Tyler Hynes Talks Through His Eight-Film Hallmark Holiday Library
Things you realize when you have to re-record your shows on a new DVR – just how many Hallmark movies your people have done. Fan favorite – and one of ours – Tyler Hynes has done eight Christmas movies for Hallmark Channel and Hallmark Movies & Mysteries since 2018. Alongside this year’s new entry, Never Been Chris’d, which premiered last month, all of the films are in regular rotation between now and the end of the year on both networks and various streaming outlets, as well as a few titles that are on DVD.
Earlier today, I caught up with Hynes for a very fun, wide-ranging conversation about his holiday oeuvre, if you will. Grab a beverage and a comfy chair, and enjoy this definitive guide, with his delightful commentary, for every Hynie holiday film so far.
Never Been Chris’d (2023)
This 2023 entry was a potentially hazardous cautionary love triangle that instead became a careful exploration of a lifelong friendship that needed to clear the air about long held secrets. I previewed it here. That friendship angle was what drew him to the project, and he welcomed being part of an ensemble cast. “I was quite comfortable working the amount of days that I did on that. My mental health appreciated it,” he says.
“It was a bit of a tightrope walk. I came on board because I liked the idea that it was telling a love story about a friendship. And I thought it’s nice to be in service of that. And my due diligence was trying to make a gentleman who is flawed. And try to understand and create a good dynamic where it is a bit precarious because he is hanging out with both of them at the same time.”
“It seems like this polarizing movie. It was fun. It was funny. Some people get the whole sort of ride that Joie [Botkin], our writer, was taking us on, and the tone that our director was navigating. And then there seems to be a whole other group of people who seem to be very triggered or bothered by this movie for various reasons. And I had a friend of mine explain to me exactly what that was. I get where it’s coming from.”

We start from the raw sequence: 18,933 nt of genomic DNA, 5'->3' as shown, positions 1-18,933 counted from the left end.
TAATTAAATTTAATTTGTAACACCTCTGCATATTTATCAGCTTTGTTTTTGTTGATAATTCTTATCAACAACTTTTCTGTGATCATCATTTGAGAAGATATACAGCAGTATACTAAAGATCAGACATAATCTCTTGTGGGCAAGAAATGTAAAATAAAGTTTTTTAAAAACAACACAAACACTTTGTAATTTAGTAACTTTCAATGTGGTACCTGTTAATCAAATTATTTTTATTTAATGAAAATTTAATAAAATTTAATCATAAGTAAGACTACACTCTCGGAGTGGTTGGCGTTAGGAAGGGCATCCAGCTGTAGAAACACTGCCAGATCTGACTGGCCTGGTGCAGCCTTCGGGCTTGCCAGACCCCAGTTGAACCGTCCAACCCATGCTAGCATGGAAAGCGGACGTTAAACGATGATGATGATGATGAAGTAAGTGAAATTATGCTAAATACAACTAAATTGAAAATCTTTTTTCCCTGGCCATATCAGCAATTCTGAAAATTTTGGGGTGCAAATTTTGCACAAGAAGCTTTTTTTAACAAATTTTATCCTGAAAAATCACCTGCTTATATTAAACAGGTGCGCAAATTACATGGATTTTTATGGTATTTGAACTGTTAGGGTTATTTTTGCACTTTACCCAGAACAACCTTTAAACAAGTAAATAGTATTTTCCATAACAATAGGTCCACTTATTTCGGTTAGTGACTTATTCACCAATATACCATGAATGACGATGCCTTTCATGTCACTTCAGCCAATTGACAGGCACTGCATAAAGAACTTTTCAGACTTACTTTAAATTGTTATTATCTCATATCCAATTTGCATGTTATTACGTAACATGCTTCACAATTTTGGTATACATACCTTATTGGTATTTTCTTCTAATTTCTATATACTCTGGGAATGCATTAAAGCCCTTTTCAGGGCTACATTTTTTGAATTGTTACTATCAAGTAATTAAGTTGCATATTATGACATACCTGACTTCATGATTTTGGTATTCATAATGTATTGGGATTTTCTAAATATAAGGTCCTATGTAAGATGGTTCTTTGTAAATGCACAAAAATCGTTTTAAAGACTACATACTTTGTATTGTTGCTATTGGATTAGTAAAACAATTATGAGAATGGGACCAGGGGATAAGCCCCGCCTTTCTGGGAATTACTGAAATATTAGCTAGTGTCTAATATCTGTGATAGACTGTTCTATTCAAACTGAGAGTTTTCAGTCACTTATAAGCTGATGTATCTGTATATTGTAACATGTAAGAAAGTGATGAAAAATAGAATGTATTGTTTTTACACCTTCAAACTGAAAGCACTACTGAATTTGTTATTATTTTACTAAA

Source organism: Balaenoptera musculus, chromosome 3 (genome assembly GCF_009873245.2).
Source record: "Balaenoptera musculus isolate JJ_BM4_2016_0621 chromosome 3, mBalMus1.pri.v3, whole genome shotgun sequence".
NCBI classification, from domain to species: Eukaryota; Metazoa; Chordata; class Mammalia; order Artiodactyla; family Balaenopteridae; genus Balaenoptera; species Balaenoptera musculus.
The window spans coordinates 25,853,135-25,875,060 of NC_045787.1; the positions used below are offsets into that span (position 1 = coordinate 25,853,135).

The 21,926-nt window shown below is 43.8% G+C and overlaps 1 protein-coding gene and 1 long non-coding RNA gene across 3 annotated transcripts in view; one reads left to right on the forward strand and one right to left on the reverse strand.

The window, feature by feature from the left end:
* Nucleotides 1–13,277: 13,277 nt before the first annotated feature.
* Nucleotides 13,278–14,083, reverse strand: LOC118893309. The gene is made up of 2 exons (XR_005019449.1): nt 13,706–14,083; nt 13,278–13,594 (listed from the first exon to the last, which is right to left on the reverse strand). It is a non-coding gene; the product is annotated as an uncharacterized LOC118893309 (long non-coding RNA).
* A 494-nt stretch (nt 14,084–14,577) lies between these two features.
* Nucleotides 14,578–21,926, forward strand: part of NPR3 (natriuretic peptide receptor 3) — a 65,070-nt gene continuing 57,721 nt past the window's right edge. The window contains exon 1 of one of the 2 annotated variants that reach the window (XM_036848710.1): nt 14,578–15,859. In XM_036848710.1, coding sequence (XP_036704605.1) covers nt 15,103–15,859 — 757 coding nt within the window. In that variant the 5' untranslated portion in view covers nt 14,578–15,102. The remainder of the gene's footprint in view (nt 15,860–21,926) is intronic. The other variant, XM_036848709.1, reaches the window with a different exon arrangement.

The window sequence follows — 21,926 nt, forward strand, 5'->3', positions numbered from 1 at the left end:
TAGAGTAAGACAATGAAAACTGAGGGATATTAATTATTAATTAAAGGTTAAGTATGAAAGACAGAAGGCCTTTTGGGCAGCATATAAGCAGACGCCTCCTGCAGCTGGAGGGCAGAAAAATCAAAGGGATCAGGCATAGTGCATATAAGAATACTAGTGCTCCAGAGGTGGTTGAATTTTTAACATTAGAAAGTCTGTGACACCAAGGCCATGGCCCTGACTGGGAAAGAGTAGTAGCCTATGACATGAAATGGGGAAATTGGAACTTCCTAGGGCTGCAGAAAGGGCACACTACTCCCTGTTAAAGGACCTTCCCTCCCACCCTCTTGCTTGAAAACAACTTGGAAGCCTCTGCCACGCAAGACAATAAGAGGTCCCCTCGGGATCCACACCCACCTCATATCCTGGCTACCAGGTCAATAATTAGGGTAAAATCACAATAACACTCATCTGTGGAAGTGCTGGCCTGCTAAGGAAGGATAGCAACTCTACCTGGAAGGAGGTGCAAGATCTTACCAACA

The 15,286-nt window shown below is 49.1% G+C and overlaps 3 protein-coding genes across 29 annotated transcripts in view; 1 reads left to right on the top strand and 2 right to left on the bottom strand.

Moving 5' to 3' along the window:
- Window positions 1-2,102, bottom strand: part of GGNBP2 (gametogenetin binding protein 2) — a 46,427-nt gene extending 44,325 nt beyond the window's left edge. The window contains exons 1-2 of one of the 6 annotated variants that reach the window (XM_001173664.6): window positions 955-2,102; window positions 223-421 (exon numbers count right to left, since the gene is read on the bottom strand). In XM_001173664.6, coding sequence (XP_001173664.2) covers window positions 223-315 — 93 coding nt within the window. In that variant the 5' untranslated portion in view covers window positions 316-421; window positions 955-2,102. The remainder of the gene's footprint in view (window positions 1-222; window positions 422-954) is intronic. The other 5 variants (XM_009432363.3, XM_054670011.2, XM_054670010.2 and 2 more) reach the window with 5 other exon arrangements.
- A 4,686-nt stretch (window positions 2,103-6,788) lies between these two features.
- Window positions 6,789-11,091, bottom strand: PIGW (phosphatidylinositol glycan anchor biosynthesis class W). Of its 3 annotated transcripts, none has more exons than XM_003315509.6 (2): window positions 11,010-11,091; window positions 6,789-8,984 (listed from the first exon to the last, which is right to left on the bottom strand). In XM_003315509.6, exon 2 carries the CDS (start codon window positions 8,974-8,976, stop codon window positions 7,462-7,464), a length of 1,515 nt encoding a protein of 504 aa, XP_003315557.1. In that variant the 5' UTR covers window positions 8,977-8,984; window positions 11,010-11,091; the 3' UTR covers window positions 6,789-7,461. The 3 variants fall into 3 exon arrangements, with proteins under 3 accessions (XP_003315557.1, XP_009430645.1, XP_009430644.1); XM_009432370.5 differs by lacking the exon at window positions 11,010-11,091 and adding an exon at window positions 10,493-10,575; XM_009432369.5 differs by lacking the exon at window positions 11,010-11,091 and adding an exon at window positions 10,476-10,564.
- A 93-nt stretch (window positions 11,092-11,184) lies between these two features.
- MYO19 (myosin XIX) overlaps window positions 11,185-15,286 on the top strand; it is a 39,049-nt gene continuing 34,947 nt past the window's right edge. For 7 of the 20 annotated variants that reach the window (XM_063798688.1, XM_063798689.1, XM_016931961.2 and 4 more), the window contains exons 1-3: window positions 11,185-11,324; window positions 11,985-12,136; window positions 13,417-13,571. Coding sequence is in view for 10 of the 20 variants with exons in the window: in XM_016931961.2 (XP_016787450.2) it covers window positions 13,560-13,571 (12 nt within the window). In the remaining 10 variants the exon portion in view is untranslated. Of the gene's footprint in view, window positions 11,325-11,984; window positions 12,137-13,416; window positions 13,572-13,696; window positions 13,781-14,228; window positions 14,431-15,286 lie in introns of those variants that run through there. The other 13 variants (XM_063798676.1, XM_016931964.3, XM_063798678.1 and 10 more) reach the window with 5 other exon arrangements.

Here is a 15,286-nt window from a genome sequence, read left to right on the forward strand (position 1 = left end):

Hynes laughs that triangle or not, this film treads a much softer line than 2021’s It Was Always You. “On the scale of things, I stole my brother’s fiance in [that] movie and that worked out okay. I survived that element. It Was Always You is the movie I hear about the most, even more than Three Wise Men and a Baby. Nothing I’ve ever done has touched folks, it seems, quite as much as that movie,” he shares. [It also spawned a line of Romance University swag.]
“And that is not not because of how precarious of a storyline that is. It makes for some sort of titillation, as well as a heightened responsibility to really try to do things right. And I had to navigate some things and adjust some things to make sure that that really didn’t take a left turn into naughty land and I think we did a reasonable job to a large extent.”
“There’s so many factors that can influence where it ends up in the end. You can’t control that. It’s just along the way you have to make sure you’re doing it for the right reasons for yourself. On [Never Been Chris’d it was] to be there in service of a story, of a friendship of these two female characters. [Janel Parrish and Pascal Lamothe-Kipnes] are lovely human beings, and they definitely had a challenge ahead of themselves and knew what they were up against and I think they did a really spectacular job.”
Hynes loved the large cast and appreciates the craft and care they put into every role. “I feel this way about every movie, but I just have so much respect for those particular contributions to movies because It’s the hardest thing in the world, much harder than what I do, to come in for a few days and to try to make your mark. No one is rolling out all the space in the world for you to come in and really do something in this scene,” he explains.
“Everybody in this movie, the parents, the friends, they had so much energy, they had so much to contribute. Our director [Jeff Beesley] was so encouraging of that. It was really, really lovely to see. Everybody involved in Winnipeg were just exceptional human beings and I was very grateful to be in their company.”
This counterpart to Three Wise Men followed that film a week later and was the more serious and poignant story of two best friends who lose the third BFF in their tight circle and then become estranged over a mistaken assumption. I previewed it here.
“I think something nice to do in the future is to have things that service in different ways at Christmas. I was really grateful for Orly [Adelson], who is my producer on that, who I love dearly as a human being and a friend. She asked me to come do it. I thought it was a nice, touching story and Holland Roden was a great co-star,” he says.